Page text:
A lot of young farmers just getting introduced to their banker might think “well my father or my grandfather borrowed here, I have the right to the money in the vault.”
“Family ties are really important,” said Curt Covington, Senior Vice President, Farmer Mac. “The reality of the matter is it is a test between bankers and their farmers.”
Covington addressed this financial misconception as well as others during his presentation, “Nurturing Your Banking Relationship in Difficult Times” to nearly 400 corn growers Wednesday at Wyffels Hybrid’s annual Corn Strategies event at the Williamson Brothers Farm in Ruthven, Iowa.
“Some borrowers walk in and think it is the obligation of that banker to give them money and that is absolutely fiction,” Covington said. “You as the borrower have an obligation to make your case to the banker.”
Covington said that’s a hard thing to do if you don’t have a recipe for doing that.
Another popular belief … exceptional farmers make exceptional borrowers.
Covington says maybe.
“Eight-dollar corn can make the worst farmers look pretty good,” Covington said. “Strong vocational requirements on the farm is great, but you also need a good set of financial records to show the banker.”
Covington said farming skills are important, but it’s only a part of the story. You also need to be good at financial management, short and long-term planning, decision making, and communication.
“The most important form of communication between you and your banker are your financial records,” Covington said. “Small talk is great, visiting the farm is great, you develop personal relationships with your banker — but bottom line, that banker is taking on risk and representing you in front of the bank’s credit committee.”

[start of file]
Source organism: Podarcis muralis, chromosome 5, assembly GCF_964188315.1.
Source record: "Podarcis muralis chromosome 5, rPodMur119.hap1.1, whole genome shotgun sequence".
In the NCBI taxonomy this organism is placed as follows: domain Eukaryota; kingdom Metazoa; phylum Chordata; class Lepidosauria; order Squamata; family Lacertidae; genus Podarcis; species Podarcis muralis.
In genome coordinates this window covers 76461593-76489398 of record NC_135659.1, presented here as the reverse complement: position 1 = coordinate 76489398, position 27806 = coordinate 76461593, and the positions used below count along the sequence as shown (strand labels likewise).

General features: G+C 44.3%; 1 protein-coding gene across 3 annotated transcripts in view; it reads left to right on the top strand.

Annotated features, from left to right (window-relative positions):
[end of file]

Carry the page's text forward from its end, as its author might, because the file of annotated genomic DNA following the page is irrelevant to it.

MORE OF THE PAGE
Ag bankers expect surprises. After all, it’s agriculture right.
Covington says false. Bankers are in the risk transfer business.
“It’s your business, but it’s our money,” Covington said. “I know that hurts but it’s true. If you had a business partner how would you treat them?”
Building a relationship with your banker based on mutual respect is over rated.
Absolute fiction, said Covington.
“Nurturing a relationship is not fun,” Covington said. “It is a full-time job to manage that relationship with your banker.”
Covington offered these tips for nurturing your banking relationship:
- Get your financial house in order to know where the furniture is.
- Present a plan for the coming year. That plan should include revenue and expense projections, supportable assumptions – estimated price and yield, and a marketing/risk management plan. Know your working capital position going into the season. What level of stress can you absorb? What capital purchases do you have planned?
- Plan your ask- operating loan size, equipment financing, real estate financing, etc.
- Follow through. Get your banker what they need as a priority. Do what you say you are going to do.
Finally, Covington said think about that banking relationship not only during the tough times, but the good times.
“The measure of a good borrower is how they behave during the good times,” Covington said. “What were your habits? Many of those habits don’t go away.”